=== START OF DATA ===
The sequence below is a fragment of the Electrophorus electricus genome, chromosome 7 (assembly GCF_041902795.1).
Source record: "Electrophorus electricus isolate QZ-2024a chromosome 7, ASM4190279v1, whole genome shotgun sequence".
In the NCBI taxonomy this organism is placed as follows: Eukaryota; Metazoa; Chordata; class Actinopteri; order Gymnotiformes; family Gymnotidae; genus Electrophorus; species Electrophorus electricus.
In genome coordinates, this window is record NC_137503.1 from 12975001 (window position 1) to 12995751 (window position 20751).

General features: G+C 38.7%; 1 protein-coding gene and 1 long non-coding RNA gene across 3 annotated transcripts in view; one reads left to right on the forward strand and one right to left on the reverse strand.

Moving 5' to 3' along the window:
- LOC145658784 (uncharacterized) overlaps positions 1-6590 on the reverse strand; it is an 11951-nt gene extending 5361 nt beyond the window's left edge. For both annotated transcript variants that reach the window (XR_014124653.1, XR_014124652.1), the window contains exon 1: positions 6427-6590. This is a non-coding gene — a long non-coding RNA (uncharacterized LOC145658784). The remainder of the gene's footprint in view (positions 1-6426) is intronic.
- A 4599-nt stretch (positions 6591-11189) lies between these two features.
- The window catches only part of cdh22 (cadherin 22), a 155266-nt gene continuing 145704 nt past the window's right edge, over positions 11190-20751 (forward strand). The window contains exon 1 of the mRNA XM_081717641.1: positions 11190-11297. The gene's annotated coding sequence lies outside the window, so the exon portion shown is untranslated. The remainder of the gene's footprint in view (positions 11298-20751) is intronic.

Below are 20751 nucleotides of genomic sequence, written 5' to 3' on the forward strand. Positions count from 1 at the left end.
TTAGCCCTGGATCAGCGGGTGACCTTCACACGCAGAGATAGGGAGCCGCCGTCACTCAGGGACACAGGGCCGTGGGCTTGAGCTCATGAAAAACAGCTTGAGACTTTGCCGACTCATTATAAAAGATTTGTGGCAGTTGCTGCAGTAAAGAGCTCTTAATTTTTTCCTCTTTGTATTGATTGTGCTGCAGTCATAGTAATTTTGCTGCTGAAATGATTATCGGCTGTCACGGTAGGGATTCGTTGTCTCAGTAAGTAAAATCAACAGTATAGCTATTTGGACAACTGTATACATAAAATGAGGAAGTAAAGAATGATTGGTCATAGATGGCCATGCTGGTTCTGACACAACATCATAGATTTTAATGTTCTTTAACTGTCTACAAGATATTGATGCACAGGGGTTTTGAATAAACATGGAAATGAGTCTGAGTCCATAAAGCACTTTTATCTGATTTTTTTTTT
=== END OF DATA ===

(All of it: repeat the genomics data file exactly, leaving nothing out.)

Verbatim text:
The sequence below is a fragment of the Electrophorus electricus genome, chromosome 7 (assembly GCF_041902795.1).
Source record: "Electrophorus electricus isolate QZ-2024a chromosome 7, ASM4190279v1, whole genome shotgun sequence".
In the NCBI taxonomy this organism is placed as follows: Eukaryota; Metazoa; Chordata; class Actinopteri; order Gymnotiformes; family Gymnotidae; genus Electrophorus; species Electrophorus electricus.
In genome coordinates, this window is record NC_137503.1 from 12975001 (window position 1) to 12995751 (window position 20751).

General features: G+C 38.7%; 1 protein-coding gene and 1 long non-coding RNA gene across 3 annotated transcripts in view; one reads left to right on the forward strand and one right to left on the reverse strand.

Moving 5' to 3' along the window:
- LOC145658784 (uncharacterized) overlaps positions 1-6590 on the reverse strand; it is an 11951-nt gene extending 5361 nt beyond the window's left edge. For both annotated transcript variants that reach the window (XR_014124653.1, XR_014124652.1), the window contains exon 1: positions 6427-6590. This is a non-coding gene — a long non-coding RNA (uncharacterized LOC145658784). The remainder of the gene's footprint in view (positions 1-6426) is intronic.
- A 4599-nt stretch (positions 6591-11189) lies between these two features.
- The window catches only part of cdh22 (cadherin 22), a 155266-nt gene continuing 145704 nt past the window's right edge, over positions 11190-20751 (forward strand). The window contains exon 1 of the mRNA XM_081717641.1: positions 11190-11297. The gene's annotated coding sequence lies outside the window, so the exon portion shown is untranslated. The remainder of the gene's footprint in view (positions 11298-20751) is intronic.

Below are 20751 nucleotides of genomic sequence, written 5' to 3' on the forward strand. Positions count from 1 at the left end.
TTAGCCCTGGATCAGCGGGTGACCTTCACACGCAGAGATAGGGAGCCGCCGTCACTCAGGGACACAGGGCCGTGGGCTTGAGCTCATGAAAAACAGCTTGAGACTTTGCCGACTCATTATAAAAGATTTGTGGCAGTTGCTGCAGTAAAGAGCTCTTAATTTTTTCCTCTTTGTATTGATTGTGCTGCAGTCATAGTAATTTTGCTGCTGAAATGATTATCGGCTGTCACGGTAGGGATTCGTTGTCTCAGTAAGTAAAATCAACAGTATAGCTATTTGGACAACTGTATACATAAAATGAGGAAGTAAAGAATGATTGGTCATAGATGGCCATGCTGGTTCTGACACAACATCATAGATTTTAATGTTCTTTAACTGTCTACAAGATATTGATGCACAGGGGTTTTGAATAAACATGGAAATGAGTCTGAGTCCATAAAGCACTTTTATCTGATTTTTTTTTT